Material

Fruit

By

Made in

Biodegradable 242 Bioplastic 80 Fibre 68 Plant-based 176 Polymer 40 Textile 96 Vegan 93 Algae 11 Vegetable glycerine 3

Fruit
Fruit
Fruit
Fruit
Fruit
Fruit
Fruit
Fruit

Photos: Enola Gil La Rocca

Revitalizing Yarn

Revitalizing Yarn is made from nuts, fruit waste, and algae, offers energetic properties, an alternative to the textile world, and at the same time, it starts creating awareness in human minds and social consumption.

We, Humans, have the habit of staying in the known, sometimes we feel so comfortable that we forget there’s a whole unknown world of possibilities out there.
The Textile industry is known as the second-largest polluter in the world, not only because of the unsustainable materials we use but also because of the process, there’s always new matter, even with the organic.

This material is not created to change the human mentality, but to generate awareness of what is happening in our surroundings, and to understand that we have alternatives to take care of nature which gives us so much every day.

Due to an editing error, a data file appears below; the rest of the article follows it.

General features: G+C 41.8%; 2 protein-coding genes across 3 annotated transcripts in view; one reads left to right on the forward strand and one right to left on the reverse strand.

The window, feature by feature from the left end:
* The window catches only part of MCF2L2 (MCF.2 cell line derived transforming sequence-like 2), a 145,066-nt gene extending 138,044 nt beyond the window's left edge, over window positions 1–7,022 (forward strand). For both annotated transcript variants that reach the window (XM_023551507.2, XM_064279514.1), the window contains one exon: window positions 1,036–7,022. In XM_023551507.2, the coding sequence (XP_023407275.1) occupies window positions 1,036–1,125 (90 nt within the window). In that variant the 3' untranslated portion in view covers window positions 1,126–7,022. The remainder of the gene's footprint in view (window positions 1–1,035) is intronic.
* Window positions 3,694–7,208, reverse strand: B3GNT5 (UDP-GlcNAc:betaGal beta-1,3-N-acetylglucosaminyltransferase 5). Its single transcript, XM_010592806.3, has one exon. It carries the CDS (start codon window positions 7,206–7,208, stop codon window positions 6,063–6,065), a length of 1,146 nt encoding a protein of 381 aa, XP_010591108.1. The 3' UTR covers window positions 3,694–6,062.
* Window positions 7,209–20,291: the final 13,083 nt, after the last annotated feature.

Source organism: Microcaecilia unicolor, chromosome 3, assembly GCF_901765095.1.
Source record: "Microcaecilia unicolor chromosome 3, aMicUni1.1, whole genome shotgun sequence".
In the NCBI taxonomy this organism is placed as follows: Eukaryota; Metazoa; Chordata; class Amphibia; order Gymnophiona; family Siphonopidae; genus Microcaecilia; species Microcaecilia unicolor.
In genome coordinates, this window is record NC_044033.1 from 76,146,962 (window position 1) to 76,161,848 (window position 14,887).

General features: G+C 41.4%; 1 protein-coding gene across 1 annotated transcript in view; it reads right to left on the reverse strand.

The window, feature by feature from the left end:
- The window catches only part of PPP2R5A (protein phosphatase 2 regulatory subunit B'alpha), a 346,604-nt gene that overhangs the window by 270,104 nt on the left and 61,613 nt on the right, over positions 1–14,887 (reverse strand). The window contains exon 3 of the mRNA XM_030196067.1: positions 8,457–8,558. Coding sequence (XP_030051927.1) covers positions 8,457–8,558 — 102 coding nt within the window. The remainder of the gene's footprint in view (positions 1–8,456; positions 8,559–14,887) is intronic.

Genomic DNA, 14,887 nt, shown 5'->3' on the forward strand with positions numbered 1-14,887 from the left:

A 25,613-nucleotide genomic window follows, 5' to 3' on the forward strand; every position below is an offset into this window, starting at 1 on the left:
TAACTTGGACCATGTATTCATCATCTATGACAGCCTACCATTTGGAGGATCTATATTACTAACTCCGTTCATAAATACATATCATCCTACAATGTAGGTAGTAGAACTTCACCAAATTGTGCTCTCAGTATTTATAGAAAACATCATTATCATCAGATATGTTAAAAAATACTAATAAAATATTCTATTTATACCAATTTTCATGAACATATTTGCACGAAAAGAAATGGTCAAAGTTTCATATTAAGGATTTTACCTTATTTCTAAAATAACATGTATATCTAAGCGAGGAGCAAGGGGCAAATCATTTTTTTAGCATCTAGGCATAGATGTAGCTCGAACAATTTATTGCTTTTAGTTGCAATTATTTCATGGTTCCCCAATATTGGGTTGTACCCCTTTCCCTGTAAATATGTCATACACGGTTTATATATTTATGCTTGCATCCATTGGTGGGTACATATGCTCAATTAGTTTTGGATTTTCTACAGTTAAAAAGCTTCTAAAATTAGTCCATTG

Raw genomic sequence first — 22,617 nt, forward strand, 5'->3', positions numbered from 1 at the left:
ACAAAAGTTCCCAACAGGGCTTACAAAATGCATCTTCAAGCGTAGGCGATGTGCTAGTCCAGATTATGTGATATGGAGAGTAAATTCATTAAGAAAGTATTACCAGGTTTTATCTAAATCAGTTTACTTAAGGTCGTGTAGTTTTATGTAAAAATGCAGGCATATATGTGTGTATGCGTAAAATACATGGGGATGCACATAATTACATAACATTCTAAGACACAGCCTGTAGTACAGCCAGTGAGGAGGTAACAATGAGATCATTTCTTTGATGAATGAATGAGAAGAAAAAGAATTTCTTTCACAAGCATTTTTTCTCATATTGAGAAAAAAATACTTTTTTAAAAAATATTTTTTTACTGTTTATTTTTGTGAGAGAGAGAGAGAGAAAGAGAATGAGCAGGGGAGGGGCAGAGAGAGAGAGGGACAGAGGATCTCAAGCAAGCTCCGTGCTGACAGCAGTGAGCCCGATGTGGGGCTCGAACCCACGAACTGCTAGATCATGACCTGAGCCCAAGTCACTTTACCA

The creation of a Revitalizing Yarn allows you to fly, a vast universe of ideas on how to work together with nature and not against it, therefore a new more conscious world will come, a world full of possibilities.

This is what we are looking for, meters of wellness.

(Thread made out of the waste of Pistachio, Peanut, Walnut Shells, and Avocado Seeds)

Making process

Revitalizing Yarn is made with a completely artisan process, beginning with the simplicity of drying the stone or shell of the fruit. Making it a powder is a must so it is able to blend with the other organic ingredients and become a paste that can then be extruded by hand and turned into this “pasta” like shape. The process will be done after letting it dry for a few days in the sunlight.

Text submitted by the maker and edited by the Future Materials Bank. For information about reproducing (a part of) this text, please contact the maker.

Ingredients

Dry fruit, vegetable glycerine, calcium, algae, water.

Credits

Elisava University